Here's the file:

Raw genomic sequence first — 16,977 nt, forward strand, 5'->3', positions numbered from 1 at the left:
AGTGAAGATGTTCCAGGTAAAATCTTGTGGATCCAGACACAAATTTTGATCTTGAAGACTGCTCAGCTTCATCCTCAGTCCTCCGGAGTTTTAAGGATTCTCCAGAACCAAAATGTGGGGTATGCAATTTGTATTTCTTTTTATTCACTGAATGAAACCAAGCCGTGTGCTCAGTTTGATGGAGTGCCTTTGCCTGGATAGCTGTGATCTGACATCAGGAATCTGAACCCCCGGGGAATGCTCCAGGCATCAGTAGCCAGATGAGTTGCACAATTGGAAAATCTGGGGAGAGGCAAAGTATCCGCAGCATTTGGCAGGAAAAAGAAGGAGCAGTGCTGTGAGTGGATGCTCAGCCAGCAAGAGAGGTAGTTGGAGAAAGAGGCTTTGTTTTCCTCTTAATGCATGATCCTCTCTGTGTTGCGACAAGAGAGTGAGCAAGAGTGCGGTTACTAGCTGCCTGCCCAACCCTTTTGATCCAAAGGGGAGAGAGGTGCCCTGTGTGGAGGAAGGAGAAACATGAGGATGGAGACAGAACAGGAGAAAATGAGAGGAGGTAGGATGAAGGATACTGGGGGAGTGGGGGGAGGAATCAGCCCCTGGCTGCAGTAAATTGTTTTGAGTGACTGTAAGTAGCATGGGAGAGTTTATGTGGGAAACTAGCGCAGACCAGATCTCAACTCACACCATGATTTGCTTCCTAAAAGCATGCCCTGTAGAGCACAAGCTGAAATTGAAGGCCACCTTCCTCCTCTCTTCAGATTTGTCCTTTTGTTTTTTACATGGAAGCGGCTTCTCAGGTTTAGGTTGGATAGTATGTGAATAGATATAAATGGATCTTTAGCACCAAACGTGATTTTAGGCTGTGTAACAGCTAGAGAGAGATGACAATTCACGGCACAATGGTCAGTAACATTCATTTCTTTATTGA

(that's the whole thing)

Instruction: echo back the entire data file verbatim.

Raw genomic sequence first — 16,977 nt, forward strand, 5'->3', positions numbered from 1 at the left:
AGTGAAGATGTTCCAGGTAAAATCTTGTGGATCCAGACACAAATTTTGATCTTGAAGACTGCTCAGCTTCATCCTCAGTCCTCCGGAGTTTTAAGGATTCTCCAGAACCAAAATGTGGGGTATGCAATTTGTATTTCTTTTTATTCACTGAATGAAACCAAGCCGTGTGCTCAGTTTGATGGAGTGCCTTTGCCTGGATAGCTGTGATCTGACATCAGGAATCTGAACCCCCGGGGAATGCTCCAGGCATCAGTAGCCAGATGAGTTGCACAATTGGAAAATCTGGGGAGAGGCAAAGTATCCGCAGCATTTGGCAGGAAAAAGAAGGAGCAGTGCTGTGAGTGGATGCTCAGCCAGCAAGAGAGGTAGTTGGAGAAAGAGGCTTTGTTTTCCTCTTAATGCATGATCCTCTCTGTGTTGCGACAAGAGAGTGAGCAAGAGTGCGGTTACTAGCTGCCTGCCCAACCCTTTTGATCCAAAGGGGAGAGAGGTGCCCTGTGTGGAGGAAGGAGAAACATGAGGATGGAGACAGAACAGGAGAAAATGAGAGGAGGTAGGATGAAGGATACTGGGGGAGTGGGGGGAGGAATCAGCCCCTGGCTGCAGTAAATTGTTTTGAGTGACTGTAAGTAGCATGGGAGAGTTTATGTGGGAAACTAGCGCAGACCAGATCTCAACTCACACCATGATTTGCTTCCTAAAAGCATGCCCTGTAGAGCACAAGCTGAAATTGAAGGCCACCTTCCTCCTCTCTTCAGATTTGTCCTTTTGTTTTTTACATGGAAGCGGCTTCTCAGGTTTAGGTTGGATAGTATGTGAATAGATATAAATGGATCTTTAGCACCAAACGTGATTTTAGGCTGTGTAACAGCTAGAGAGAGATGACAATTCACGGCACAATGGTCAGTAACATTCATTTCTTTATTGA